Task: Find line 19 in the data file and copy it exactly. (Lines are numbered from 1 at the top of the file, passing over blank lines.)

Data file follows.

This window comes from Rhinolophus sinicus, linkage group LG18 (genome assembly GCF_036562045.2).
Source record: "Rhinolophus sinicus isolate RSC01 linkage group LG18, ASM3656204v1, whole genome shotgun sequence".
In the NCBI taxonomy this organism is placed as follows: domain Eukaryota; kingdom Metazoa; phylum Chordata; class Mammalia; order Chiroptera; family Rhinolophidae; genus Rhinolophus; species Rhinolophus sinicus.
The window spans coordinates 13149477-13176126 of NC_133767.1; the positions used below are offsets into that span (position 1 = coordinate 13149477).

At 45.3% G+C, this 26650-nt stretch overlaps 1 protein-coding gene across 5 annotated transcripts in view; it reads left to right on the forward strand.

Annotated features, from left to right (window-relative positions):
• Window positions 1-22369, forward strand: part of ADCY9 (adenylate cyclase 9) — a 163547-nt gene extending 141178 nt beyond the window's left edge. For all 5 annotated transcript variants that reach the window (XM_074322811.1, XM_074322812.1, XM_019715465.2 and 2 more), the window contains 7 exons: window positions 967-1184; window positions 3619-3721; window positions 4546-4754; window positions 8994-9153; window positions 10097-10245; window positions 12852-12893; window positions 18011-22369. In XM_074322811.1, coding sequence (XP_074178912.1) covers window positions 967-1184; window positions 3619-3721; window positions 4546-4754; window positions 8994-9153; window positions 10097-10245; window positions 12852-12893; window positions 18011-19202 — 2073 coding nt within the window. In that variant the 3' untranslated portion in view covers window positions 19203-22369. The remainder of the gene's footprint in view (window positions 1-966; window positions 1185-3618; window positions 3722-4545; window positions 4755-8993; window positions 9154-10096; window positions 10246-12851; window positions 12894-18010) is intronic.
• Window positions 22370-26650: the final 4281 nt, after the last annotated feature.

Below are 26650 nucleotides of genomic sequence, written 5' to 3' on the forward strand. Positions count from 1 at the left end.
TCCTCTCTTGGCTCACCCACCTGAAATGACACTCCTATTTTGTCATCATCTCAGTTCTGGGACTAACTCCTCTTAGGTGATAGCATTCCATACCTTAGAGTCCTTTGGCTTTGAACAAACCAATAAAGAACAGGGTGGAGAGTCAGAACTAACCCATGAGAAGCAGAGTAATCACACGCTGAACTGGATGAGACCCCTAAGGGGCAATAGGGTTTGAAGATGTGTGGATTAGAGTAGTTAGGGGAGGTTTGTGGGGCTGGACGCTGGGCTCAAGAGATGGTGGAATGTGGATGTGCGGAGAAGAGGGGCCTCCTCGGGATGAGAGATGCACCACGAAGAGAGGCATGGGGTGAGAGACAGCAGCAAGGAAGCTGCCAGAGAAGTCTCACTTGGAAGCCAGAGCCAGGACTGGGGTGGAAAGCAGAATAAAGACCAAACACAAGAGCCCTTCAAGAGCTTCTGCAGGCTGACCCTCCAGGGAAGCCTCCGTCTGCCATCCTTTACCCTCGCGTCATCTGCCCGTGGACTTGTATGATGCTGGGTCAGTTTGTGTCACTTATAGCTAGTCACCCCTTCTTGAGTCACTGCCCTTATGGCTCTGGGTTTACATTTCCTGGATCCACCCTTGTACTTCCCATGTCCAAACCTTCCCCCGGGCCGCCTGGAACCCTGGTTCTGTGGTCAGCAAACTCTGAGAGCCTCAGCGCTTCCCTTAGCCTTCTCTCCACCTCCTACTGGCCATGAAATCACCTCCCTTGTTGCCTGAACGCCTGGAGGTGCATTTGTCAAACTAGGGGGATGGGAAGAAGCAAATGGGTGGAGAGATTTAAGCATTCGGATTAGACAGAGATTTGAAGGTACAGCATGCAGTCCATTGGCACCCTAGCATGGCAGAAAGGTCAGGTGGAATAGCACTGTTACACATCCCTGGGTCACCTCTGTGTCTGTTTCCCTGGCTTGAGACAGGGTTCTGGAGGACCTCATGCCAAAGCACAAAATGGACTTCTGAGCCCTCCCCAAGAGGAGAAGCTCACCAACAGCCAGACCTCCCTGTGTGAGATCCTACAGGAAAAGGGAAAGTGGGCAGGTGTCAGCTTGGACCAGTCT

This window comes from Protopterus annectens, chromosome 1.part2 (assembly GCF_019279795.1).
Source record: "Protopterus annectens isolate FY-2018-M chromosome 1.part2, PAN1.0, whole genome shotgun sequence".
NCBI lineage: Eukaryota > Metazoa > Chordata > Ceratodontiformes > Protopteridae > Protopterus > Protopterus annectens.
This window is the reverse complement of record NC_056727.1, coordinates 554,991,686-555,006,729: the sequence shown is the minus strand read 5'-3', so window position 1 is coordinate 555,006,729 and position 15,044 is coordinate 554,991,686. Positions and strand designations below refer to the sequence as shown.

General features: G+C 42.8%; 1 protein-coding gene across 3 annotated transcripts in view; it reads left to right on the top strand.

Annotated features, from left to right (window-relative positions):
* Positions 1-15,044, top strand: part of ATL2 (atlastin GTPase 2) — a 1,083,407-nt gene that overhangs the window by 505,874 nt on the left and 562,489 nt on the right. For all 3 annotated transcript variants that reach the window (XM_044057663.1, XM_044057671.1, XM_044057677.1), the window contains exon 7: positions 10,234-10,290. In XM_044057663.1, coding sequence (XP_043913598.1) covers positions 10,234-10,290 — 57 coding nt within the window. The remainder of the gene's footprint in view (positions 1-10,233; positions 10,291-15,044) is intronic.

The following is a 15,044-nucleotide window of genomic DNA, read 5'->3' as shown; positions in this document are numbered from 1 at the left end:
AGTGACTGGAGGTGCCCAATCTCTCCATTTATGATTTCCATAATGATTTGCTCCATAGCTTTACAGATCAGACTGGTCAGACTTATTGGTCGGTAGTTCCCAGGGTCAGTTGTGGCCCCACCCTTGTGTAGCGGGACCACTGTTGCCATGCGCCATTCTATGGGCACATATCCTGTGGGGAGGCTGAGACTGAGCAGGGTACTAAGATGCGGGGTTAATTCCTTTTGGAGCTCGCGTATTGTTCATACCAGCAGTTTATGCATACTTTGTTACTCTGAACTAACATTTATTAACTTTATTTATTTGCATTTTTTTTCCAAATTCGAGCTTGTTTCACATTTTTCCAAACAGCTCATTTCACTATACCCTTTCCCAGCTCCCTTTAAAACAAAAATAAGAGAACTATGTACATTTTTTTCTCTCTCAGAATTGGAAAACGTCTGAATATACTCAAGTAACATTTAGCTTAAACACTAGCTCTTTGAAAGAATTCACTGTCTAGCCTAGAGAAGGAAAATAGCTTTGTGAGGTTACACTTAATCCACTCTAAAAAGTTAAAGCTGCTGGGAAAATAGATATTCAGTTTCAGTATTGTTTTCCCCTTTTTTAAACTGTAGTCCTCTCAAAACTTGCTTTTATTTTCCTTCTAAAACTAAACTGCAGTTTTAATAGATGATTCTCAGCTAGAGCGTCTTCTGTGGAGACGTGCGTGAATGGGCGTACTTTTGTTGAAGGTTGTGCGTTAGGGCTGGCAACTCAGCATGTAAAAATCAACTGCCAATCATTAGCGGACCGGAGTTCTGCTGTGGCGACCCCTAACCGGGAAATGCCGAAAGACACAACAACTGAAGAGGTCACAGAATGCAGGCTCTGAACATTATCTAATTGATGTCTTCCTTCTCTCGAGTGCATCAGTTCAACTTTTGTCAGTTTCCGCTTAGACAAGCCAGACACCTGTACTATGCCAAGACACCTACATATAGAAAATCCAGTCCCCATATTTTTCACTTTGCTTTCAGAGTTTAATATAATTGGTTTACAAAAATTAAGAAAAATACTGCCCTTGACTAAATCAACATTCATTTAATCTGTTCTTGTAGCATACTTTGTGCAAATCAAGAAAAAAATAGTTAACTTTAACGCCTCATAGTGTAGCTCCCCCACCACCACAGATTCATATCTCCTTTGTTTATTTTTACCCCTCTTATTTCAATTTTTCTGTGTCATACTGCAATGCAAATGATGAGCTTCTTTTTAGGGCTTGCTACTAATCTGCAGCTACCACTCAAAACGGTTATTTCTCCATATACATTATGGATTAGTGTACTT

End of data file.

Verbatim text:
AGTGACTGGAGGTGCCCAATCTCTCCATTTATGATTTCCATAATGATTTGCTCCATAGCTTTACAGATCAGACTGGTCAGACTTATTGGTCGGTAGTTCCCAGGGTCAGTTGTGGCCCCACCCTTGTGTAGCGGGACCACTGTTGCCATGCGCCATTCTATGGGCACATATCCTGTGGGGAGGCTGAGACTGAGCAGGGTACTAAGATGCGGGGTTAATTCCTTTTGGAGCTCGCGTATTGTTCATACCAGCAGTTTATGCATACTTTGTTACTCTGAACTAACATTTATTAACTTTATTTATTTGCATTTTTTTTCCAAATTCGAGCTTGTTTCACATTTTTCCAAACAGCTCATTTCACTATACCCTTTCCCAGCTCCCTTTAAAACAAAAATAAGAGAACTATGTACATTTTTTTCTCTCTCAGAATTGGAAAACGTCTGAATATACTCAAGTAACATTTAGCTTAAACACTAGCTCTTTGAAAGAATTCACTGTCTAGCCTAGAGAAGGAAAATAGCTTTGTGAGGTTACACTTAATCCACTCTAAAAAGTTAAAGCTGCTGGGAAAATAGATATTCAGTTTCAGTATTGTTTTCCCCTTTTTTAAACTGTAGTCCTCTCAAAACTTGCTTTTATTTTCCTTCTAAAACTAAACTGCAGTTTTAATAGATGATTCTCAGCTAGAGCGTCTTCTGTGGAGACGTGCGTGAATGGGCGTACTTTTGTTGAAGGTTGTGCGTTAGGGCTGGCAACTCAGCATGTAAAAATCAACTGCCAATCATTAGCGGACCGGAGTTCTGCTGTGGCGACCCCTAACCGGGAAATGCCGAAAGACACAACAACTGAAGAGGTCACAGAATGCAGGCTCTGAACATTATCTAATTGATGTCTTCCTTCTCTCGAGTGCATCAGTTCAACTTTTGTCAGTTTCCGCTTAGACAAGCCAGACACCTGTACTATGCCAAGACACCTACATATAGAAAATCCAGTCCCCATATTTTTCACTTTGCTTTCAGAGTTTAATATAATTGGTTTACAAAAATTAAGAAAAATACTGCCCTTGACTAAATCAACATTCATTTAATCTGTTCTTGTAGCATACTTTGTGCAAATCAAGAAAAAAATAGTTAACTTTAACGCCTCATAGTGTAGCTCCCCCACCACCACAGATTCATATCTCCTTTGTTTATTTTTACCCCTCTTATTTCAATTTTTCTGTGTCATACTGCAATGCAAATGATGAGCTTCTTTTTAGGGCTTGCTACTAATCTGCAGCTACCACTCAAAACGGTTATTTCTCCATATACATTATGGATTAGTGTACTT